Editorial: A sea change on the regulator's board

The Charity Commission's new board has some bias towards law enforcement, the private sector and Conservative politics, writes Stephen Cook

Stephen Cook
Stephen Cook

In two months from now, all six members of the Charity Commission board will have been replaced, and a glance at the new appointments shows that a sea change is taking place.

We are clearly coming to the end of a period, which began in 2004 with the appointment of Geraldine Peacock as chair and Andrew Hind as chief executive, when experience in the sector was at a premium and the commission tried to combine being enabler and regulator.

The new board has, collectively, comparatively little inside experience of the sector and some bias towards law enforcement, the private sector and Conservative politics; and it is working to a brief of focusing on the regulatory role.

If the change leads to firmer action on cases such as the Cup Trust and African Aids Action, all well and good. There is a feeling that the commission has sometimes been too tolerant and that its legalistic mindset has blunted its capacity to see the wider picture and intervene decisively.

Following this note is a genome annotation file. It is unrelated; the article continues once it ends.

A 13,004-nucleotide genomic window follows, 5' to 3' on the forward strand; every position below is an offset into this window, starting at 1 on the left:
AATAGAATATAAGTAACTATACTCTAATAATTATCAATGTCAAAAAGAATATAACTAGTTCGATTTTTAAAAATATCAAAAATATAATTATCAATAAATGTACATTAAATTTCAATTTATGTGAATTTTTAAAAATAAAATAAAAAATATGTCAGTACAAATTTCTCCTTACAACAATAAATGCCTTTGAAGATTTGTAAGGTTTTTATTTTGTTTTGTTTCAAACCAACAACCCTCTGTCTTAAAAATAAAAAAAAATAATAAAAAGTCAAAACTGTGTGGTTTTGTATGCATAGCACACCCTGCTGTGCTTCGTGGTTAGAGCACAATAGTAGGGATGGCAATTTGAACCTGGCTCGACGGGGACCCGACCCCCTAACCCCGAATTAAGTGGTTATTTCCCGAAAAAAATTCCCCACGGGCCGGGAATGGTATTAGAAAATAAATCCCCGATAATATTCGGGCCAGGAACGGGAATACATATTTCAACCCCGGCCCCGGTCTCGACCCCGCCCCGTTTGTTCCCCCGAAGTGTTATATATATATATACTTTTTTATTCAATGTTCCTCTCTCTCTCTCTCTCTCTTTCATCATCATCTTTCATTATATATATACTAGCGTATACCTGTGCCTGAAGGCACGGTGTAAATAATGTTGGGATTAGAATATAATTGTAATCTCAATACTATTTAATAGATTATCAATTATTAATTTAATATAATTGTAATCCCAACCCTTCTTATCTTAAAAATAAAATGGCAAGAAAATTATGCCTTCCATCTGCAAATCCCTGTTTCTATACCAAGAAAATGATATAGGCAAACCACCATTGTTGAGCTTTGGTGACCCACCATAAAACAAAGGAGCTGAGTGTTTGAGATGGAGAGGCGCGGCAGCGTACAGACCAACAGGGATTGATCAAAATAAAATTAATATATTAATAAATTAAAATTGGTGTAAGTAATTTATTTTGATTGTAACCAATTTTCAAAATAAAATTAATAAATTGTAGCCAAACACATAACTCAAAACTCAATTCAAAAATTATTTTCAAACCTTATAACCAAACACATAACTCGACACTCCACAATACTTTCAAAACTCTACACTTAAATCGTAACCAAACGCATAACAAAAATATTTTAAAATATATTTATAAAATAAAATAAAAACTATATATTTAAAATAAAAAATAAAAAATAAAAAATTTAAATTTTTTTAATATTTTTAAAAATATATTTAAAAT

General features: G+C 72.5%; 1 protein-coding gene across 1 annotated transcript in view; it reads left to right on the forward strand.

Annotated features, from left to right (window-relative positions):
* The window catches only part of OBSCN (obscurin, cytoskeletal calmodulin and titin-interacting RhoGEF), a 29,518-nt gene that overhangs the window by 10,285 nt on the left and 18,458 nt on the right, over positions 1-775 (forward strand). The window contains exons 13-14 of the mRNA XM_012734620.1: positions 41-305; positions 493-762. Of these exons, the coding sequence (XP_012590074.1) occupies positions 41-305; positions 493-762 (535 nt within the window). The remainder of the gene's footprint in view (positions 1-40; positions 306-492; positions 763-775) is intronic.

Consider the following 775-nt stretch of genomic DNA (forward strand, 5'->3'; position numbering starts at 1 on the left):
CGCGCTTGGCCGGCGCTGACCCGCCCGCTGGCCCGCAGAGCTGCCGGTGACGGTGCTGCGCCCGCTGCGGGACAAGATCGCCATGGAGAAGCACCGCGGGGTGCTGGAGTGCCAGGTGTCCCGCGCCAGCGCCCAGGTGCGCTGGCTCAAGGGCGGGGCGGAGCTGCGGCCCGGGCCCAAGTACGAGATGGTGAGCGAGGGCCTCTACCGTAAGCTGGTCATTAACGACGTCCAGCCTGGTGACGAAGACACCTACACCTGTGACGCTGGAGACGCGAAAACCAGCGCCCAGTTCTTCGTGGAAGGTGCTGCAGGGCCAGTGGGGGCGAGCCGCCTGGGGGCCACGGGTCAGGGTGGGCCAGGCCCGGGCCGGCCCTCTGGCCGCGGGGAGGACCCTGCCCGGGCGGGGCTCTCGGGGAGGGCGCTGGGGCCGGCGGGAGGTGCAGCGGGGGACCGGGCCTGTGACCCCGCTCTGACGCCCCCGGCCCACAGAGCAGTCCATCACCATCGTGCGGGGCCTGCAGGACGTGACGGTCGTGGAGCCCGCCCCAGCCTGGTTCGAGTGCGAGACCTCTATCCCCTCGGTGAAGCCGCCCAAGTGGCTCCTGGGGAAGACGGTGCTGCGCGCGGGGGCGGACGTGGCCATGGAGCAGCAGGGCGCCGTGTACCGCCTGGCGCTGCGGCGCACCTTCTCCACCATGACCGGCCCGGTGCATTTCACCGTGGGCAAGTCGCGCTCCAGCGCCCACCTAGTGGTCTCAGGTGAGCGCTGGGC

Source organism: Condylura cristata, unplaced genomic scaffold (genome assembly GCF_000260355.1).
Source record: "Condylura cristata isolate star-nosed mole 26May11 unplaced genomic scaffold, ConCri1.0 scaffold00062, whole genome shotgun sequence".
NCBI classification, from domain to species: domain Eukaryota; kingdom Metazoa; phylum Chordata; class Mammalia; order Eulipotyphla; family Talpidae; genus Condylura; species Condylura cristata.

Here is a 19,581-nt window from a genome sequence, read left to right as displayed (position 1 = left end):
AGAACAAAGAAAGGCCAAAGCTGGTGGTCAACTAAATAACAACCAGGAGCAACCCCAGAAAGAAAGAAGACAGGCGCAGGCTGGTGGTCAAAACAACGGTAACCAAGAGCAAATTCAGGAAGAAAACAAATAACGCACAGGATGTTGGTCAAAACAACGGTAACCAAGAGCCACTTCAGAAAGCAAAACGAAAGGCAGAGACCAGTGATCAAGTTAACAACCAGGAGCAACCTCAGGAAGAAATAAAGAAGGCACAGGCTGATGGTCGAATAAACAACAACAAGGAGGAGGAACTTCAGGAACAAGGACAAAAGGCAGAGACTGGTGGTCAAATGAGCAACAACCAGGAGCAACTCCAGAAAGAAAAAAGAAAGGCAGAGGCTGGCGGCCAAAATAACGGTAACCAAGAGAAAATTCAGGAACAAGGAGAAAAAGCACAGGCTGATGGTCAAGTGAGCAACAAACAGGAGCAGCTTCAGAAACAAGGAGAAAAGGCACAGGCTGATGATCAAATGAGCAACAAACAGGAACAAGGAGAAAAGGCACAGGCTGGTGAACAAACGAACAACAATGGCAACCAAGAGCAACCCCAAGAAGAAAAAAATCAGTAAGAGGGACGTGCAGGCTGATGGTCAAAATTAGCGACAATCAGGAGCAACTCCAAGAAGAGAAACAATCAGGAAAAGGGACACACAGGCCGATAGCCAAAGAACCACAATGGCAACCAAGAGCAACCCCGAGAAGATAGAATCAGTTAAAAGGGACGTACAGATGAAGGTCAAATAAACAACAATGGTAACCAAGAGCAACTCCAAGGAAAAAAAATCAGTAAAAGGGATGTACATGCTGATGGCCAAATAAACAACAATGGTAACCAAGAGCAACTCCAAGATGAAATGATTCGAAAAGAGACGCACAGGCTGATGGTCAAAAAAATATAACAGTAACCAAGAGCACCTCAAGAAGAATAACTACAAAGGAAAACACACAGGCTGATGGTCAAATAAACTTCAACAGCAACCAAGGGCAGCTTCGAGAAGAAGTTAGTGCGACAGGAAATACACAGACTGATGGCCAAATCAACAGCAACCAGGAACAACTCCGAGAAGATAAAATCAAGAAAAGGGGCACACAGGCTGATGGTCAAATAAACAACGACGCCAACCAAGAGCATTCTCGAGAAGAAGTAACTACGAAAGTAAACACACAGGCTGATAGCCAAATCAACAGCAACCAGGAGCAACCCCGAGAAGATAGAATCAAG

The concern is that the balance could swing too far the other way and that blunt, uncomprehending enforcement takes over. A tougher approach to the exploitation of charitable status is clearly necessary, but the commission needs to work with the grain of the sector and avoid crushing the voluntary spirit that sustains most of the charity world.

The role of the board is, of course, to set a strategy rather than manage, and it will be a while before any movement is felt. One question for the new board is whether it will take on the difficult task of changing the ingrained culture of the organisation that many feel to be embodied in some of the long-standing senior management.

Meanwhile, the backwoodsmen who are currently on the march against charities that campaign and challenge vested interests will probably look at the new board and rub their hands. But the appointees must resist any form of co-option and defend the all-important independence of charities and their right to campaign for their legitimate charitable objects.

- Read our analysis on the new board members

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